[ WATCH: Pedro scores Chelsea opener 30 seconds in ]

Manchester United seemed to respond immediately, with Zlatan Ibrahimovic headed just over the bar from close range with 7 minutes gone by. Marcus Rashford was a threat down the left as well.

Eden Hazard had a chance on 14 minutes off a corner, but his low volley skittered just wide of David De Gea‘s right post. Set pieces looked dangerous for Chelsea, and they bagged a second via that route. Hazard swung in a 21st minute corner, and it clipped Ander Herrera, falling right into the path of Gary Cahill who blasted it into the back of the net with little contest.

[ MORE: Watch full PL match replays ]

United continued to have issues at the back as Pedro dispossessed Daley Blind in a dangerous position, but De Gea was there to stop the ensuing cross with a 2-on-1 developing. The visitors had another chance forcing Thibaut Courtois into action, saving off a long swerving shot from Herrera and again on the rebound from Jesse Lingard.

[ MORE: Latest Premier League standings ]

The hosts were lucky to remain with 10 men five minutes before the break when David Luiz shoved his studs into the thigh of Marouane Fellaini with an ugly, high-footed challenge, but the referee only showed him into the book with a yellow.

After the break, Manchester United got away with one as Eric Bailly – already on a yellow card – downed Hazard on the edge of the area for a clear foul, but it was waved away by the referee. The 22-year-old then went down injured minutes later, replaced by Marcus Rojo.

[ MORE: Full lineups, stats, box score ]

United pushed for something, anything in front of net to try and get back into the game. Lingard forced a save by Courtois with a shot from distance just before the hour mark, but instead of building on the possession, it would get worse. Eden Hazard put Chelsea 3-0 up thanks to a beautiful feed from Nemanja Matic slicing up the United defense, and the Belgian superstar was there for a cutback and a shot into the back of the net. The fourth came on a beautiful run on the ball by Kante to leave the defenders in his wake and bag his first goal with the Blues with 20 minutes to go.

The win for Chelsea moved them up to 19 points, remaining in fifth but just a point off the top in the crowded Premier League table. Manchester United is stuck in seventh, left with 14 points and falling further behind the top bunch.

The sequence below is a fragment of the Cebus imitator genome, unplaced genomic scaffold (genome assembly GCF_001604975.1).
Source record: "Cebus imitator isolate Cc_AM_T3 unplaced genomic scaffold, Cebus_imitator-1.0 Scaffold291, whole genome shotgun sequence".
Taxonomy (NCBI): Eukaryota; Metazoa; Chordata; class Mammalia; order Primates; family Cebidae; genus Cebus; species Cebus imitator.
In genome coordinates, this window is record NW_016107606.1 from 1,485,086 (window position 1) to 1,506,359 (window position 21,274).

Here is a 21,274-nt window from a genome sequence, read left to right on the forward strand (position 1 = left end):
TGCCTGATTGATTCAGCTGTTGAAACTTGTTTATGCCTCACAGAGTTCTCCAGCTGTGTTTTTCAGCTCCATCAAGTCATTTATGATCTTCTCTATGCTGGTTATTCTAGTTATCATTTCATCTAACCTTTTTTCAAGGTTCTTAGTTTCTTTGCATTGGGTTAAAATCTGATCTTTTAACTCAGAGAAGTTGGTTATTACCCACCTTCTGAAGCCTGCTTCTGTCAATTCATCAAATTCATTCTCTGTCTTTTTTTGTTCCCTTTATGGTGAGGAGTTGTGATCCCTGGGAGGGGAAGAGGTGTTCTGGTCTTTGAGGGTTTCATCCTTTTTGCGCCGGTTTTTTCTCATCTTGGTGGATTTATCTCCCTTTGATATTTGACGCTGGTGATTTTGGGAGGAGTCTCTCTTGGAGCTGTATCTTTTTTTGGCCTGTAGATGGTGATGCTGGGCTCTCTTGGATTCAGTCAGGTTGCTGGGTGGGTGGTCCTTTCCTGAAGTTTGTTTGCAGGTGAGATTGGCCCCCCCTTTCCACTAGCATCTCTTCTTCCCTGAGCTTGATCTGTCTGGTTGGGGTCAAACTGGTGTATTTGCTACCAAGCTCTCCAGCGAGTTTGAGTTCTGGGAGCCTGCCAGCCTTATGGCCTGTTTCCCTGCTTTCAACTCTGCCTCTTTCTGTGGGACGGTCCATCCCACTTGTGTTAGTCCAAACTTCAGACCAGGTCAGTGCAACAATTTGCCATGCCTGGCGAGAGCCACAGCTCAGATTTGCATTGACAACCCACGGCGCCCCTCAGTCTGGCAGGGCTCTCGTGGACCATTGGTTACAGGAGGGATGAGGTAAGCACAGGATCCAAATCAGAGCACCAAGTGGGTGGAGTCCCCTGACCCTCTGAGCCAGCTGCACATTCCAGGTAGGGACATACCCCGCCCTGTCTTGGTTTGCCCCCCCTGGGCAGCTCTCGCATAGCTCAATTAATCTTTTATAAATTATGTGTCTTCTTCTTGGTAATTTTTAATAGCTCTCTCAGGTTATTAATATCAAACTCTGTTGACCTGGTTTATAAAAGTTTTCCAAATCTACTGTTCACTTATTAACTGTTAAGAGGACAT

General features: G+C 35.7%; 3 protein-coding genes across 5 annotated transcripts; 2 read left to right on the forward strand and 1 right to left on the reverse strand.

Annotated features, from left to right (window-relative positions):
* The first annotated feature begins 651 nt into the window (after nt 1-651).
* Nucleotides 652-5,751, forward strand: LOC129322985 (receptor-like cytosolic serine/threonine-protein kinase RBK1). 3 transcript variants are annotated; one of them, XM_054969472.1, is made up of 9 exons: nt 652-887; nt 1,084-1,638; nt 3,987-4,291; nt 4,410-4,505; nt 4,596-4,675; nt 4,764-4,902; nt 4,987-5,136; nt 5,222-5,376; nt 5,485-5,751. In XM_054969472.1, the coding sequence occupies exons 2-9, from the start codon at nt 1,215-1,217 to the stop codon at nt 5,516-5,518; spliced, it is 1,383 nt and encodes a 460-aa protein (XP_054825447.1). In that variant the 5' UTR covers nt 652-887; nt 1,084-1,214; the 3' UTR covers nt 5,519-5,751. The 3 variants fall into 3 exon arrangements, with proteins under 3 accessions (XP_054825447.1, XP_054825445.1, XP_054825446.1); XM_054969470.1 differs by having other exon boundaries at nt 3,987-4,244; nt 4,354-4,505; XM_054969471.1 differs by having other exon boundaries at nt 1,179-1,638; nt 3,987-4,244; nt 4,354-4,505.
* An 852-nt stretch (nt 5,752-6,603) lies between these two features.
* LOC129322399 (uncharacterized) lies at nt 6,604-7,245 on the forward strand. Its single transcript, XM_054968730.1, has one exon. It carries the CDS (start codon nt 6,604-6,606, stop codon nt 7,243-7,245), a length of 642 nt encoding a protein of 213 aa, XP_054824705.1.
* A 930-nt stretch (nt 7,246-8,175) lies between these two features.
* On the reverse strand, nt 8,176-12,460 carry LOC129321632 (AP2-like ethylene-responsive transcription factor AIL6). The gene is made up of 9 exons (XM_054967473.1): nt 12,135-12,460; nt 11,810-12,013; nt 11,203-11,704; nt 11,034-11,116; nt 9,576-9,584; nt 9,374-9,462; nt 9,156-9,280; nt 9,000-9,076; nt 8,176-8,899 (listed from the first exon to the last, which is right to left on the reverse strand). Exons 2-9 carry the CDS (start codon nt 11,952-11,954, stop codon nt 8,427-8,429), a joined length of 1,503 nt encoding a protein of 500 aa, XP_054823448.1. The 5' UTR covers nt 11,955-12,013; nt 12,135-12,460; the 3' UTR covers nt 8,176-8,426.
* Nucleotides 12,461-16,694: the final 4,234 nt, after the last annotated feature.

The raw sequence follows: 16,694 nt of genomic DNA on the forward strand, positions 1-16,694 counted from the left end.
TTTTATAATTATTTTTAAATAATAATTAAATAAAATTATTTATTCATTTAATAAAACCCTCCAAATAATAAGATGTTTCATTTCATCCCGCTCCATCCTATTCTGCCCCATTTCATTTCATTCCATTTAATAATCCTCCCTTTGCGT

Brad Davis announces retirement at the end of the MLS season

SAN FRANCISCO, CA - MAY 27:  Brad Davis #14 of the United States in action against Azerbaijan during their match at Candlestick Park on May 27, 2014 in San Francisco, California.  (Photo by Ezra Shaw/Getty Images)
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The 15-year career of Brad Davis will come to an end at the end of the MLS season, Sporting Kansas City announced Sunday.

The 34-year-old has spent his entire career domestically, currently with Sporting KC for a season after spending ten years with the Houston Dynamo where he won two MLS Cups in 2006 and 2007. The club made it to the final again in 2011, but Davis missed it with an injury and the team fell to Los Angeles.

Davis also collected 17 caps with the U.S. National Team. He debuted in 2005 in a Gold Cup win over Cuba, but was a late bloomer with the national team, making 12 of his 17 appearances from 2013 or later. He earned his final cap for the Stars & Stripes in the 1-0 loss to Germany in the 2014 World Cup.

“I can’t believe that the last 15 years have gone by so fast and that this journey has come to an end,” Davis told the official Sporting KC website. “Along the way, I have met a lot of great people and have had the privilege to play alongside many great players. There are so many individuals that I look forward to thanking who have made me the person and the player I have become.”

The announcement came just hours before Sporting KC finishes its regular season against San Jose in front of the home fans at Sporting Park. With Kansas City teetering on the edge of the playoff picture, it’s likely they wanted to allow Davis the opportunity foir a sendoff should they fall short of extending the season.

Sporting sits in the final playoff spot on 44 points, level on points with Portland but above on goal difference by a single goal. The Timbers finish their regular season on the road at 9th-placed Vancouver.